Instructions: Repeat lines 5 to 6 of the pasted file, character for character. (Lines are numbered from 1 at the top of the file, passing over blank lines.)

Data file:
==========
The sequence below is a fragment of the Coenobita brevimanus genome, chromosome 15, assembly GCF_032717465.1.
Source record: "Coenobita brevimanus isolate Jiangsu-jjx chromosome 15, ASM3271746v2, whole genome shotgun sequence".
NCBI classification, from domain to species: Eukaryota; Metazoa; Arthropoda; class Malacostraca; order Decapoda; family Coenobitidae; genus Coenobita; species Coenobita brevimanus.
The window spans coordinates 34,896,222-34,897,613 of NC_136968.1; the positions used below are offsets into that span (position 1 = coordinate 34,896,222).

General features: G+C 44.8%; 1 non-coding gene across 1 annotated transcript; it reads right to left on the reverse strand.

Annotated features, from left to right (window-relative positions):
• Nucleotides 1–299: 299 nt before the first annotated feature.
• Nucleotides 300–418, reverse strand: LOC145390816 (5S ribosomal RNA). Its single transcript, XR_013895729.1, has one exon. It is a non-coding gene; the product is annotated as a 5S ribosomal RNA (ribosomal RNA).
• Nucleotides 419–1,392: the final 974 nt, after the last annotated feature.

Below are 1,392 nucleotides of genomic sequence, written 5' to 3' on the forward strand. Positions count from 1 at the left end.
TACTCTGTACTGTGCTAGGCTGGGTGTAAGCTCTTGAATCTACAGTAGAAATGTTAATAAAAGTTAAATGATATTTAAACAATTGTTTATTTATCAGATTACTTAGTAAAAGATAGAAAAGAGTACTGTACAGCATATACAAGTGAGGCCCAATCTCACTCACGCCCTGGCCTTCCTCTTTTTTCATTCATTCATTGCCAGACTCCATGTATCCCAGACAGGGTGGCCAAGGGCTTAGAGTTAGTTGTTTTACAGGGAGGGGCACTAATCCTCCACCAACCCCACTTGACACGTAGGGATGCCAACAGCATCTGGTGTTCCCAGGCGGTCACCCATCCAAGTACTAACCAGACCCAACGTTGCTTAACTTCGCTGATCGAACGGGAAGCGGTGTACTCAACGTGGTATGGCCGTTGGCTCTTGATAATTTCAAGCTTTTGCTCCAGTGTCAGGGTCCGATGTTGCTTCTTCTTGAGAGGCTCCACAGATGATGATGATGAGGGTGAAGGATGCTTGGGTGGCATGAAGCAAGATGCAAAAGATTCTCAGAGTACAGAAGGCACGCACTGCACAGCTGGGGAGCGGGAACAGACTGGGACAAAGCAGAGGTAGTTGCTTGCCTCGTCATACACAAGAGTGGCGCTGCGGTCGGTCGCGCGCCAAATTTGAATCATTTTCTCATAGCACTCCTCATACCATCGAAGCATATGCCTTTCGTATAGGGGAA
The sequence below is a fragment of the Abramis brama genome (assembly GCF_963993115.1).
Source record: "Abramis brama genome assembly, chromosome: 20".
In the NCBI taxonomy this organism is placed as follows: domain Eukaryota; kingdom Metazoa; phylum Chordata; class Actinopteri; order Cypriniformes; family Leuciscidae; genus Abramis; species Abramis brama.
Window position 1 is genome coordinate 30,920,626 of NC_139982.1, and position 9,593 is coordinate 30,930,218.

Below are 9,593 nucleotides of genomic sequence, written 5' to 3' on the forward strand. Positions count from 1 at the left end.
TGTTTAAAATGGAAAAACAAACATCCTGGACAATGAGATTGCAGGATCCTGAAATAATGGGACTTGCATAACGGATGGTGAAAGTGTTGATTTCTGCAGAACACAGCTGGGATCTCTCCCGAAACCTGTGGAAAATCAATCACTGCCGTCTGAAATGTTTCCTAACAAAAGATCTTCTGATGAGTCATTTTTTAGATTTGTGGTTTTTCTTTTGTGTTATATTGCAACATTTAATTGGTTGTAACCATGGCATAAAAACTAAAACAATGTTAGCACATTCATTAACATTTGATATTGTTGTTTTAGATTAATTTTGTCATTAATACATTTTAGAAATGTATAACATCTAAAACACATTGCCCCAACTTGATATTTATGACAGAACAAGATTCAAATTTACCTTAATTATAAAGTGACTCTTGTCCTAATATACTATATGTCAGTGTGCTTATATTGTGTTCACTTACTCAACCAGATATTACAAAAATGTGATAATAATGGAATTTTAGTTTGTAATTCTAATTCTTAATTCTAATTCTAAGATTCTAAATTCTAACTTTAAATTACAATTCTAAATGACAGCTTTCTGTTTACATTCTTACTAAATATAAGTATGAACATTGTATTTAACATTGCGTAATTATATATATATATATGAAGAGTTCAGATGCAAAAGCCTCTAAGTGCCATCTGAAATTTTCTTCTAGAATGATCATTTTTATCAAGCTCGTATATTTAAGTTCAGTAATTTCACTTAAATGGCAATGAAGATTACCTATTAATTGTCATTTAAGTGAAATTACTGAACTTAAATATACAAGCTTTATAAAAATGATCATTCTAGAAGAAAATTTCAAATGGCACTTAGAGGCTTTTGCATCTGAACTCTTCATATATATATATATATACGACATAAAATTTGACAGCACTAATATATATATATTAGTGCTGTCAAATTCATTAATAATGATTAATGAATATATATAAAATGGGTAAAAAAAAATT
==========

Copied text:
General features: G+C 44.8%; 1 non-coding gene across 1 annotated transcript; it reads right to left on the reverse strand.

Annotated features, from left to right (window-relative positions):